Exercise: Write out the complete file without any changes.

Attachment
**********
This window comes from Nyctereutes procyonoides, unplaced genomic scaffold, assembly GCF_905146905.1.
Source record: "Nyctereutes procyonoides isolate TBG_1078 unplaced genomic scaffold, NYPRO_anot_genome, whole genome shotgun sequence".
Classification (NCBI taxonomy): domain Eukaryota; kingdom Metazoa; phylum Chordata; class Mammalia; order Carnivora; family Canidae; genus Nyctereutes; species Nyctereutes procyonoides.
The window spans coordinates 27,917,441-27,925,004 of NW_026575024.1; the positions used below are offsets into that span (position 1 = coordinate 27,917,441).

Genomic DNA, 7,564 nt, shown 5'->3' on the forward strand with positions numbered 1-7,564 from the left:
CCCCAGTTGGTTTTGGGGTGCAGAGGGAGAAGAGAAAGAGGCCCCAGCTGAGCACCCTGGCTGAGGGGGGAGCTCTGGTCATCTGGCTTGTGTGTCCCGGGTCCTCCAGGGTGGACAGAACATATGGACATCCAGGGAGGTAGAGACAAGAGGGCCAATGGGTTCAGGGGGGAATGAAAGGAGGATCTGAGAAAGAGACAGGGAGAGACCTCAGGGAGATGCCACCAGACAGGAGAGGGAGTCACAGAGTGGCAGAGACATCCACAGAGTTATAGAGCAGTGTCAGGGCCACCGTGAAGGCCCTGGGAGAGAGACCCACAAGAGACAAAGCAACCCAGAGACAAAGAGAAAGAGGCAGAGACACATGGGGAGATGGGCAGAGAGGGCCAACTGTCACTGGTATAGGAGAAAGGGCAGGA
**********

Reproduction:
This window comes from Nyctereutes procyonoides, unplaced genomic scaffold, assembly GCF_905146905.1.
Source record: "Nyctereutes procyonoides isolate TBG_1078 unplaced genomic scaffold, NYPRO_anot_genome, whole genome shotgun sequence".
Classification (NCBI taxonomy): domain Eukaryota; kingdom Metazoa; phylum Chordata; class Mammalia; order Carnivora; family Canidae; genus Nyctereutes; species Nyctereutes procyonoides.
The window spans coordinates 27,917,441-27,925,004 of NW_026575024.1; the positions used below are offsets into that span (position 1 = coordinate 27,917,441).

Genomic DNA, 7,564 nt, shown 5'->3' on the forward strand with positions numbered 1-7,564 from the left:
CCCCAGTTGGTTTTGGGGTGCAGAGGGAGAAGAGAAAGAGGCCCCAGCTGAGCACCCTGGCTGAGGGGGGAGCTCTGGTCATCTGGCTTGTGTGTCCCGGGTCCTCCAGGGTGGACAGAACATATGGACATCCAGGGAGGTAGAGACAAGAGGGCCAATGGGTTCAGGGGGGAATGAAAGGAGGATCTGAGAAAGAGACAGGGAGAGACCTCAGGGAGATGCCACCAGACAGGAGAGGGAGTCACAGAGTGGCAGAGACATCCACAGAGTTATAGAGCAGTGTCAGGGCCACCGTGAAGGCCCTGGGAGAGAGACCCACAAGAGACAAAGCAACCCAGAGACAAAGAGAAAGAGGCAGAGACACATGGGGAGATGGGCAGAGAGGGCCAACTGTCACTGGTATAGGAGAAAGGGCAGGA